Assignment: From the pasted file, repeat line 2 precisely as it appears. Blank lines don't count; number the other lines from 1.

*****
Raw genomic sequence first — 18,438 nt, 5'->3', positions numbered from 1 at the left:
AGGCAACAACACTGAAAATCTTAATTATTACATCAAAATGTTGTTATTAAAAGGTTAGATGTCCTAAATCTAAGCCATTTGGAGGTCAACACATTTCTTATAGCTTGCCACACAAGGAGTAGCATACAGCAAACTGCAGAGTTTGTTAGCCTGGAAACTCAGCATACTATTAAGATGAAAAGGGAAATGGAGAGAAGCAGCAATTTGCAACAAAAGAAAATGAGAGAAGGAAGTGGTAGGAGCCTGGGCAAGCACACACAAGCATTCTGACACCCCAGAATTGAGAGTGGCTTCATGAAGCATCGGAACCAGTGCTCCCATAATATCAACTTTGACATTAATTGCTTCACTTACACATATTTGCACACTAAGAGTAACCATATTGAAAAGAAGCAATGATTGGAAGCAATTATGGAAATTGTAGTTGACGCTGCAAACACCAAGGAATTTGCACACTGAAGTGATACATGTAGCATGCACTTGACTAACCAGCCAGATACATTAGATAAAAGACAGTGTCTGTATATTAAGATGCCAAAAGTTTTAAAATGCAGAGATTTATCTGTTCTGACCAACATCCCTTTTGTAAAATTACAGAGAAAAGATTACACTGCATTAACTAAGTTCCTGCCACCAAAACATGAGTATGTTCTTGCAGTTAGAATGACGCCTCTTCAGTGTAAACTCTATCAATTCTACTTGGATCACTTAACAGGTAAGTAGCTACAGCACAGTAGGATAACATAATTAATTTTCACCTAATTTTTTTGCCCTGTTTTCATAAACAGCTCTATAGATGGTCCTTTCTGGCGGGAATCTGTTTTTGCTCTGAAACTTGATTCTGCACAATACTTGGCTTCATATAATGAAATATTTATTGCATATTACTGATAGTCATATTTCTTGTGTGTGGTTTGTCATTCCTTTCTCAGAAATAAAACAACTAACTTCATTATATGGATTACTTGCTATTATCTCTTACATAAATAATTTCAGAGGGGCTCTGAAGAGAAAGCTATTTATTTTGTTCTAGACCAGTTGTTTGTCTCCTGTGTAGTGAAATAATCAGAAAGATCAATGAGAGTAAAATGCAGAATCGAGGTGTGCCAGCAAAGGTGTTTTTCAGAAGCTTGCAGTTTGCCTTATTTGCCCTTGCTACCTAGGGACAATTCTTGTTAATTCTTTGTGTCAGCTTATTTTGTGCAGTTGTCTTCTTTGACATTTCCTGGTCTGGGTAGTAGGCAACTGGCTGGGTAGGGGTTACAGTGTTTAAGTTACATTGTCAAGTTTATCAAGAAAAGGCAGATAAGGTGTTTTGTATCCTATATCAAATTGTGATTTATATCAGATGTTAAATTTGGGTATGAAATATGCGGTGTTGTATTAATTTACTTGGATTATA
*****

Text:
AGGCAACAACACTGAAAATCTTAATTATTACATCAAAATGTTGTTATTAAAAGGTTAGATGTCCTAAATCTAAGCCATTTGGAGGTCAACACATTTCTTATAGCTTGCCACACAAGGAGTAGCATACAGCAAACTGCAGAGTTTGTTAGCCTGGAAACTCAGCATACTATTAAGATGAAAAGGGAAATGGAGAGAAGCAGCAATTTGCAACAAAAGAAAATGAGAGAAGGAAGTGGTAGGAGCCTGGGCAAGCACACACAAGCATTCTGACACCCCAGAATTGAGAGTGGCTTCATGAAGCATCGGAACCAGTGCTCCCATAATATCAACTTTGACATTAATTGCTTCACTTACACATATTTGCACACTAAGAGTAACCATATTGAAAAGAAGCAATGATTGGAAGCAATTATGGAAATTGTAGTTGACGCTGCAAACACCAAGGAATTTGCACACTGAAGTGATACATGTAGCATGCACTTGACTAACCAGCCAGATACATTAGATAAAAGACAGTGTCTGTATATTAAGATGCCAAAAGTTTTAAAATGCAGAGATTTATCTGTTCTGACCAACATCCCTTTTGTAAAATTACAGAGAAAAGATTACACTGCATTAACTAAGTTCCTGCCACCAAAACATGAGTATGTTCTTGCAGTTAGAATGACGCCTCTTCAGTGTAAACTCTATCAATTCTACTTGGATCACTTAACAGGTAAGTAGCTACAGCACAGTAGGATAACATAATTAATTTTCACCTAATTTTTTTGCCCTGTTTTCATAAACAGCTCTATAGATGGTCCTTTCTGGCGGGAATCTGTTTTTGCTCTGAAACTTGATTCTGCACAATACTTGGCTTCATATAATGAAATATTTATTGCATATTACTGATAGTCATATTTCTTGTGTGTGGTTTGTCATTCCTTTCTCAGAAATAAAACAACTAACTTCATTATATGGATTACTTGCTATTATCTCTTACATAAATAATTTCAGAGGGGCTCTGAAGAGAAAGCTATTTATTTTGTTCTAGACCAGTTGTTTGTCTCCTGTGTAGTGAAATAATCAGAAAGATCAATGAGAGTAAAATGCAGAATCGAGGTGTGCCAGCAAAGGTGTTTTTCAGAAGCTTGCAGTTTGCCTTATTTGCCCTTGCTACCTAGGGACAATTCTTGTTAATTCTTTGTGTCAGCTTATTTTGTGCAGTTGTCTTCTTTGACATTTCCTGGTCTGGGTAGTAGGCAACTGGCTGGGTAGGGGTTACAGTGTTTAAGTTACATTGTCAAGTTTATCAAGAAAAGGCAGATAAGGTGTTTTGTATCCTATATCAAATTGTGATTTATATCAGATGTTAAATTTGGGTATGAAATATGCGGTGTTGTATTAATTTACTTGGATTATA